Overseas aid: send in the marines?
A bit of a fuss has broken out after the Prime Minister used a press conference in India to indicate his support for spending some of DFID’s increased budget through the armed forces. Development NGOs reacted furiously to the implication that aid money could be switched to prop up the cuts in MOD budgets, while others suggested that their main worry was that the money would be deducted from what DFID gives those NGOs.
There is a real debate to be had about the role of uniformed services in aid delivery and development, but that debate is being obscured by concerns that the Conservative Party is using aid spending to detoxify their ‘nasty party’ brand.
As the Church of England’s foreign policy adviser Charles Reed pointed out in an uncharacteristically waspish blog, the Prime Minister pledged to stick to the OECD rules on what can be counted as overseas development aid, which would prevent Oxfam’s worst fears coming true. And I’ve blogged before about the Government’s plans to devote a third of its aid spending on conflict-affected and fragile states, which is, prima facie, a good idea. That doesn’t mean military involvement is necessarily a good idea, but there are things the military can do well (see a bizarrely and rollickingly good debate on our old sparring partner Tim Worstall’s blog). Unions have sometimes even found the military more sensitive to the importance of unions in developing countries than DFID or NGO field staff.
But contrary to Charles’ attack on British aid agencies, I don’t think for a minute that it’s concern about possible loss of their own funding that’s driving their reaction. Indeed, the people most worried in the aid agencies about losing DFID money are usually the ones who insist on craven acceptance of every new twist and turn of Government policy.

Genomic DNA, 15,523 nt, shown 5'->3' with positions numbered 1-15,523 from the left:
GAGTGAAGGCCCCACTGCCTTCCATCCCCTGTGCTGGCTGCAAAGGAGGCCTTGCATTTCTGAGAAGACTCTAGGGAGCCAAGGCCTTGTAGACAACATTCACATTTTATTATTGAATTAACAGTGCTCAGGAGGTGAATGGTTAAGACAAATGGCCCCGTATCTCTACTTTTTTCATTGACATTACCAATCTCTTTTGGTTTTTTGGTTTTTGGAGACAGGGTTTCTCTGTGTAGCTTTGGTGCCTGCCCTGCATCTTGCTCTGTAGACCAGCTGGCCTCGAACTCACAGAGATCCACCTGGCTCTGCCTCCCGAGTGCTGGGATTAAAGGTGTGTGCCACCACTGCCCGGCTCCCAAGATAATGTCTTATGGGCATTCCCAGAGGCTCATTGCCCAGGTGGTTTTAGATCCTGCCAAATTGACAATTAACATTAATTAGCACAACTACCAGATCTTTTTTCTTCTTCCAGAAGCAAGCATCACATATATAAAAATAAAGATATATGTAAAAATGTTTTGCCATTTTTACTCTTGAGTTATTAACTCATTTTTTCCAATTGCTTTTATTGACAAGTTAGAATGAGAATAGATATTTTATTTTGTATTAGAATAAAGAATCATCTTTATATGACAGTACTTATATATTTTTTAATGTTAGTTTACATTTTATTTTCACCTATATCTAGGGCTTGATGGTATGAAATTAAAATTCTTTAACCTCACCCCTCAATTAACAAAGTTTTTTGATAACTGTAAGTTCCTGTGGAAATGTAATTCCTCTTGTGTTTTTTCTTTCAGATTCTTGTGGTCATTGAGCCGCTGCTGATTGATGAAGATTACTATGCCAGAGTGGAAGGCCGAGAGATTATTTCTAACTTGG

What I think is happening is that aid agencies are venting their suspicion that the Government is still just playing politics with the aid budget, rather than being committed to development. And they have a point. Not least because Cameron’s statement seems designed precisely to be pandering to the right-wing Civitas think tank which issued a report over Christmas – nearly two months ago – arguing precisely that DFID money would be better spent by the military, acting like a khaki International Rescue.
Civitas itself suggested that the only reason the Coalition had agreed to stick to Labour’s spending plans on overseas aid was to detoxify the Tory brand. And that’s pretty much what everyone in political life and the aid industry thinks. Essentially we’ve been waiting for the Government to revert to the Pergau Dam scandal of the last Tory-led administration. Hence the minor spats around DFID building an airstrip on St Helena or the possible trade-off of aid for India in return for arms deals.
The Prime Minister’s remarks about DFID-MOD links plays into a narrative of a Tory-led DFID pretending to support development but actually spending tax-payers’ money on a mixture of purging their sins and non-development objectives.